Doves are a common sight in Delaware, and there are three species that can be found in the state: the Mourning Dove, the Eurasian Collared-Dove, and the Rock Pigeon.
These doves can be found in a variety of habitats, including agricultural fields, wooded areas, and parks.
Doves in Delaware: Learn about the three species of doves that can be found in the state, including the Mourning Dove, the Eurasian Collared-Dove, and the Rock Pigeon.
Where to Find Doves in Delaware?
Here are some places where you can find doves in Delaware:
- Agricultural fields are a good place to find doves, as they feed on seeds and grain.
- Wooded areas can also be good places to find doves, as they will often perch in trees.
- Parks and other open areas are also good places to look for doves, especially during the breeding season.
Types of Doves in Delaware
There are 3 types of doves found in Delaware. You can easily see these birds in Delaware’s agricultural fields, wooded areas, and parks. Here are the 3 types of doves in Delaware:
- Mourning Dove
- Eurasian Collared-Dove
- Rock Pigeon
Let’s explore their appearance, habitat, diet, behaviour, conservation status, where to find them, etc.
1. Mourning Doves
Mourning Doves are common birds found in Delaware. They have plump bodies, long tails with white edges, and are grey-brown.
Adult Mourning Doves have a plump body with a length of about 9-13 inches (23-33 cm). The males and females look similar. Mourning Doves are also common types of doves in California.
They can be found throughout Delaware, including in urban areas, rural landscapes, woodlands, and farmlands. Mourning Doves are known for their mournful, soft cooing calls, often described as “coo-ah, coo, coo.”
Mourning Doves can adapt to various habitats, including open woodlands, agricultural fields, suburban areas, and gardens. Their primary diet consists of seeds, grains, and fruits.
Mourning Doves breed throughout Delaware from spring to early fall. They build flimsy, loosely constructed nests made of twigs and grass, typically in trees, shrubs, or man-made structures like buildings and bridges.
Mourning Doves are not endangered and can be found throughout North America.
2. Eurasian Collared-Dove
The Eurasian collared dove is a bird that came from Europe and Asia but now lives in Delaware. It is about 12-14 inches long, has a gray body with a black collar on its neck, and red eyes.
Eurasian Collared-Doves were introduced to North America in the 1980s and have rapidly spread across the continent, including Delaware.
They are commonly found in urban and suburban areas, as well as agricultural landscapes. Eurasian Collared Doves are also common types of doves in Alaska.
The calls of Eurasian Collared-Doves are a series of soft, cooing notes that sound like “coo-coo-coo.” They are commonly seen in residential areas, parks, gardens, farmlands, and open woodlands.
These doves are typically found in pairs or small flocks. Eurasian Collared-Doves primarily feed on seeds, grains, and fruits.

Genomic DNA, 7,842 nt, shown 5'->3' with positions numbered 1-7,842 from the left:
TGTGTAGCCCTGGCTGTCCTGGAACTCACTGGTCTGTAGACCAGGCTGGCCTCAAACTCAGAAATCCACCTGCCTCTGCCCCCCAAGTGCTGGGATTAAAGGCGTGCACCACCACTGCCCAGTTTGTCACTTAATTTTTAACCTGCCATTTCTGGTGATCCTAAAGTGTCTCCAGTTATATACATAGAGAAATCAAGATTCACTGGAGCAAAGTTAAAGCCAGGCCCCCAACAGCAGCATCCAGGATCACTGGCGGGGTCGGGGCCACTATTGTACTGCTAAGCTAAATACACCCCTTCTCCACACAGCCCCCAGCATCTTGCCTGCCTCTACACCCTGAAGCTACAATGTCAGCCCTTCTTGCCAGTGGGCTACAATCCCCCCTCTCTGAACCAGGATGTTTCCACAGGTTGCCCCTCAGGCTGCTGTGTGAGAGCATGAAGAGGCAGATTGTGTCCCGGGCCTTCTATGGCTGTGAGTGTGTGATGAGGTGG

These doves can breed throughout the year, with peak breeding activity during spring and summer.
Eurasian collared doves are not native to North America and are considered an introduced species.
3. Rock Dove
Rock Doves, also known as common pigeons, are birds commonly found in Delaware. Here’s some easy-to-understand information about them:
Where they are found: Rock Doves can be seen in both urban and rural areas of Delaware. You’ll often find them in cities, towns, parks, and even agricultural landscapes.
How they look: They have a medium-sized body with grey, white, and black feathers. Some have an iridescent patch on their necks. Rock pigeons are also the most common doves in Arizona.
They are about 11-15 inches long and have a compact shape with a short neck and small head.
Where they live: Rock Doves are adaptable and make use of buildings, ledges, and bridges for nesting and resting. They are commonly seen in urban environments but also near farmlands.
Their behaviour: These birds are social and often seen in flocks. They make distinctive cooing sounds. They are good flyers and can navigate through cities easily.
What they eat: Rock Doves mainly eat seeds and grains. They also consume fruits, insects, and human-provided food scraps.
Breeding: They breed throughout the year. They build nests on elevated surfaces like buildings or cliffs.
The female lays one or two eggs, and both parents take turns incubating them. The chicks are fed a special “pigeon milk” until they are ready to leave the nest.
Conservation: Rock Doves are not endangered and are considered a common species. They are well-adapted to urban environments.
Doves are a fascinating part of the Delaware birdlife, and they can be a joy to watch. If you’re interested in learning more about doves, or if you’re simply looking for a beautiful bird to spot in the wild, be sure to check out these three species.